ElectroBluesSociety are an ‘experimental electro blues’ duo from The Netherlands, comprising Black & Tan label boss Jan Mittendorp on guitar and various electronics, and bass player/drummer Jasper Mortier. The label has worked frequently with Drew, Mississippi-born bluesman James ‘Boo Boo’ Davis since releasing his debut album in 1999, and during a European tour in 2018, Boo Boo, now in his seventies, Jan and Jasper laid down seven songs during three hours in the studio. They went back to basics for these performances and added the electronics afterwards. The tracks were originally released as singles (ie.digital releases of single tracks) during 2018 and 2019, and were generally well-received; this new release, styled as an ‘EP’, gathers them together. As the label name reveals, these tracks are cover versions, of course, from Howlin’ Wolf – Boo Boo would frequently perform his songs with his brothers in Saint Louis in the ’60s – and Elmore James, who was a friend of his father’s. Oh, and don’t worry about those ‘electronic additions’ – they may sound a little peculiar on the intro to ‘Back Door Man’, and that track is perhaps the most experimental here, but they are not really that obtrusive overall, and might help with attracting younger audiences. Boo Boo’s rural-sounding, Wolf-ish vocals and raw, wailing harmonica work are good enough to make up for it throughout anyhow. A little surprisingly, ‘Tell Me’ is an unexpected personal favourite, a very, very fine performance with a wonderful vocal.This is a digital only release from Black & Tan subsidiary KuvVer and it is available on all the usual download and streaming platforms. Boo Boo’s scheduled European tour was cancelled due to the COVID-19 outbreak, a serious loss of income for him – buythis and support a genuine bluesman.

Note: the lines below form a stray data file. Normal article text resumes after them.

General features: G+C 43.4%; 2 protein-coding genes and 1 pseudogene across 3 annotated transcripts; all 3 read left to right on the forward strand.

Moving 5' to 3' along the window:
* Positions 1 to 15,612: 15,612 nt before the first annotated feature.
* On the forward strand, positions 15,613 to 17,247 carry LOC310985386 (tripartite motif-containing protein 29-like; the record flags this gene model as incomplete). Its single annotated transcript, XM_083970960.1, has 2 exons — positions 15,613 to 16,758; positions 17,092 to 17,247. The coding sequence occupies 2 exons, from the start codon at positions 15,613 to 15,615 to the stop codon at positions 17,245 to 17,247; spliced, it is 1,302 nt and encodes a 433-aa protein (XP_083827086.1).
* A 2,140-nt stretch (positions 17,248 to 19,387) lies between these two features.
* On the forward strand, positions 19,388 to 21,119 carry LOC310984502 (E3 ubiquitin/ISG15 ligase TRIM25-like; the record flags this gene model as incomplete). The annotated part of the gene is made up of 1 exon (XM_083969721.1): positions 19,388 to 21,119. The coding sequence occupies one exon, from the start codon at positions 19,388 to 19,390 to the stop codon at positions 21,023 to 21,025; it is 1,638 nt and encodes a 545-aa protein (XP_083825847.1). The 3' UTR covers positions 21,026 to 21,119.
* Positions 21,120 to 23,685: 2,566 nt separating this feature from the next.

A couple of months ago I told y’all about this EP that vintage bluesman Boo Boo Davis put out with ElectroBluesSociety sensibly titled Chicago Blues Covers. This makeshift trio (Davis, guitarist Jan Mittendorp and drummer Jasper Mortier) made a mess of covers of electric blues standards charged by the retro-modern studio finagling of the ElectroBluesSociety and the sheer aura of one Boo Boo Davis. And they laid down the tracks for these songs all in one afternoon in 2018. Now we learn that their label KuvVer Records has dropped another track from apparently that same session, Howlin’ Wolf’s “Killing Floor.” Boo Boo’s rendition carries the same machismo as Wolf’s but aside from that, it sounds almost like a wholly different song. If anything, the analog-y, reverb-drenched sonics of this two year-old recording sounds even more ancient than the fifty-six year-old original and Mortier keeps the song lively with a booming backbeat. Davis voice echoes from the bottom his soul but his blues harp shouts louder and authoritatively. Even if you’ve heard this song a thousand times before, your experience with it isn’t complete without hearing ElectroBluesSociety and Boo Boo Davis tackle it. They give old blues back its youthful vitality because they know how to make it brash and raw.